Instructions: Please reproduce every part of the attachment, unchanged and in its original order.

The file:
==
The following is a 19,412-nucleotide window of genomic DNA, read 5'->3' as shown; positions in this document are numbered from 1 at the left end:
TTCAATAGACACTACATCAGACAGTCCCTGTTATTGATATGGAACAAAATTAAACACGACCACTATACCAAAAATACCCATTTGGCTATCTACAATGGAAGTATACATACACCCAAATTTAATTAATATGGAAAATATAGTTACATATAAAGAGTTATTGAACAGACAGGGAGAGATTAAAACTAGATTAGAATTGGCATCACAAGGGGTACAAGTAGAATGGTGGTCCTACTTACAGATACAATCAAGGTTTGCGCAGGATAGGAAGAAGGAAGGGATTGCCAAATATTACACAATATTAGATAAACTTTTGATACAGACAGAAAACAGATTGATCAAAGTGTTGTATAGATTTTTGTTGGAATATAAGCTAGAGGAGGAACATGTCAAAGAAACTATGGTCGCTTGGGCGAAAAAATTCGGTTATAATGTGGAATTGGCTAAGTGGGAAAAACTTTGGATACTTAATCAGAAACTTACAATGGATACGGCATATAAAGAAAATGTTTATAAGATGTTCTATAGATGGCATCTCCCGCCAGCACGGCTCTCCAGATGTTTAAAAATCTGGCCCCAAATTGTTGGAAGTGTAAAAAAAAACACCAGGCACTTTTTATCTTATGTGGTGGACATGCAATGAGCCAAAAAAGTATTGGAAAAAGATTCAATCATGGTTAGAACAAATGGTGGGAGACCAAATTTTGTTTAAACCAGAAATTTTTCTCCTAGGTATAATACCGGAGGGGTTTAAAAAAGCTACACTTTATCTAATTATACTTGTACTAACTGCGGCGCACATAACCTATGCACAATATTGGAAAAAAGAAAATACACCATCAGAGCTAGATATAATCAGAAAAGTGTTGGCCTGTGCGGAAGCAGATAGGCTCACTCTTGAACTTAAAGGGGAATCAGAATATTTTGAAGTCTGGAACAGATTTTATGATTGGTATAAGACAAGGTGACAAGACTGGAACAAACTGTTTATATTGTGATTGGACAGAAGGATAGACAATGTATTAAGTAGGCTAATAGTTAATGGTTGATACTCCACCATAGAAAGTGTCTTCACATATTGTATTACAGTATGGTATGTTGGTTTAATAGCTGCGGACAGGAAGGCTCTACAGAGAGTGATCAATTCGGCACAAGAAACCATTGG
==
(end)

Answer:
The following is a 19,412-nucleotide window of genomic DNA, read 5'->3' as shown; positions in this document are numbered from 1 at the left end:
TTCAATAGACACTACATCAGACAGTCCCTGTTATTGATATGGAACAAAATTAAACACGACCACTATACCAAAAATACCCATTTGGCTATCTACAATGGAAGTATACATACACCCAAATTTAATTAATATGGAAAATATAGTTACATATAAAGAGTTATTGAACAGACAGGGAGAGATTAAAACTAGATTAGAATTGGCATCACAAGGGGTACAAGTAGAATGGTGGTCCTACTTACAGATACAATCAAGGTTTGCGCAGGATAGGAAGAAGGAAGGGATTGCCAAATATTACACAATATTAGATAAACTTTTGATACAGACAGAAAACAGATTGATCAAAGTGTTGTATAGATTTTTGTTGGAATATAAGCTAGAGGAGGAACATGTCAAAGAAACTATGGTCGCTTGGGCGAAAAAATTCGGTTATAATGTGGAATTGGCTAAGTGGGAAAAACTTTGGATACTTAATCAGAAACTTACAATGGATACGGCATATAAAGAAAATGTTTATAAGATGTTCTATAGATGGCATCTCCCGCCAGCACGGCTCTCCAGATGTTTAAAAATCTGGCCCCAAATTGTTGGAAGTGTAAAAAAAAACACCAGGCACTTTTTATCTTATGTGGTGGACATGCAATGAGCCAAAAAAGTATTGGAAAAAGATTCAATCATGGTTAGAACAAATGGTGGGAGACCAAATTTTGTTTAAACCAGAAATTTTTCTCCTAGGTATAATACCGGAGGGGTTTAAAAAAGCTACACTTTATCTAATTATACTTGTACTAACTGCGGCGCACATAACCTATGCACAATATTGGAAAAAAGAAAATACACCATCAGAGCTAGATATAATCAGAAAAGTGTTGGCCTGTGCGGAAGCAGATAGGCTCACTCTTGAACTTAAAGGGGAATCAGAATATTTTGAAGTCTGGAACAGATTTTATGATTGGTATAAGACAAGGTGACAAGACTGGAACAAACTGTTTATATTGTGATTGGACAGAAGGATAGACAATGTATTAAGTAGGCTAATAGTTAATGGTTGATACTCCACCATAGAAAGTGTCTTCACATATTGTATTACAGTATGGTATGTTGGTTTAATAGCTGCGGACAGGAAGGCTCTACAGAGAGTGATCAATTCGGCACAAGAAACCATTGG